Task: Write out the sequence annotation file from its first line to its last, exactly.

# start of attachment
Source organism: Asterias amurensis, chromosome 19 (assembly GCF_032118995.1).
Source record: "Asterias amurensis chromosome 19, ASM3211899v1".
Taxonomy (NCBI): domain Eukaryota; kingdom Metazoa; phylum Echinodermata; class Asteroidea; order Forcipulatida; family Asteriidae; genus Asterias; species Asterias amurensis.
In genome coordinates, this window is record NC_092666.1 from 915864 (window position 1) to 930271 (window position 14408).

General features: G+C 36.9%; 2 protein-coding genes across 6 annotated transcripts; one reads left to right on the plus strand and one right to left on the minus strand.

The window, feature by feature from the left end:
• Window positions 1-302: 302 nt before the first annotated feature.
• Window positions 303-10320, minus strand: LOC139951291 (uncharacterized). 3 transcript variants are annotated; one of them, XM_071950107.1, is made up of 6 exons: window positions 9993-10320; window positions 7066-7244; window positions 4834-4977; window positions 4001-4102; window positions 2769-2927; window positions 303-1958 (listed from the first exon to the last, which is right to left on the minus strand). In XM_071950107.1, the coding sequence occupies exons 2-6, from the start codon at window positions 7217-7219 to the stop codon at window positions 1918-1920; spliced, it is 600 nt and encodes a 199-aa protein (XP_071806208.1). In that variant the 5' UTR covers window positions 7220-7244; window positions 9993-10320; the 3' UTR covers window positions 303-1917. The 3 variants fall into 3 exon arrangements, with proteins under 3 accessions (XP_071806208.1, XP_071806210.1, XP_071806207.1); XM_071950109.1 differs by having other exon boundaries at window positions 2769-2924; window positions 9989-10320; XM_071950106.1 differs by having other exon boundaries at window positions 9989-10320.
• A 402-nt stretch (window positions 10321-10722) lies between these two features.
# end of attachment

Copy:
Source organism: Asterias amurensis, chromosome 19 (assembly GCF_032118995.1).
Source record: "Asterias amurensis chromosome 19, ASM3211899v1".
Taxonomy (NCBI): domain Eukaryota; kingdom Metazoa; phylum Echinodermata; class Asteroidea; order Forcipulatida; family Asteriidae; genus Asterias; species Asterias amurensis.
In genome coordinates, this window is record NC_092666.1 from 915864 (window position 1) to 930271 (window position 14408).

General features: G+C 36.9%; 2 protein-coding genes across 6 annotated transcripts; one reads left to right on the plus strand and one right to left on the minus strand.

The window, feature by feature from the left end:
• Window positions 1-302: 302 nt before the first annotated feature.
• Window positions 303-10320, minus strand: LOC139951291 (uncharacterized). 3 transcript variants are annotated; one of them, XM_071950107.1, is made up of 6 exons: window positions 9993-10320; window positions 7066-7244; window positions 4834-4977; window positions 4001-4102; window positions 2769-2927; window positions 303-1958 (listed from the first exon to the last, which is right to left on the minus strand). In XM_071950107.1, the coding sequence occupies exons 2-6, from the start codon at window positions 7217-7219 to the stop codon at window positions 1918-1920; spliced, it is 600 nt and encodes a 199-aa protein (XP_071806208.1). In that variant the 5' UTR covers window positions 7220-7244; window positions 9993-10320; the 3' UTR covers window positions 303-1917. The 3 variants fall into 3 exon arrangements, with proteins under 3 accessions (XP_071806208.1, XP_071806210.1, XP_071806207.1); XM_071950109.1 differs by having other exon boundaries at window positions 2769-2924; window positions 9989-10320; XM_071950106.1 differs by having other exon boundaries at window positions 9989-10320.
• A 402-nt stretch (window positions 10321-10722) lies between these two features.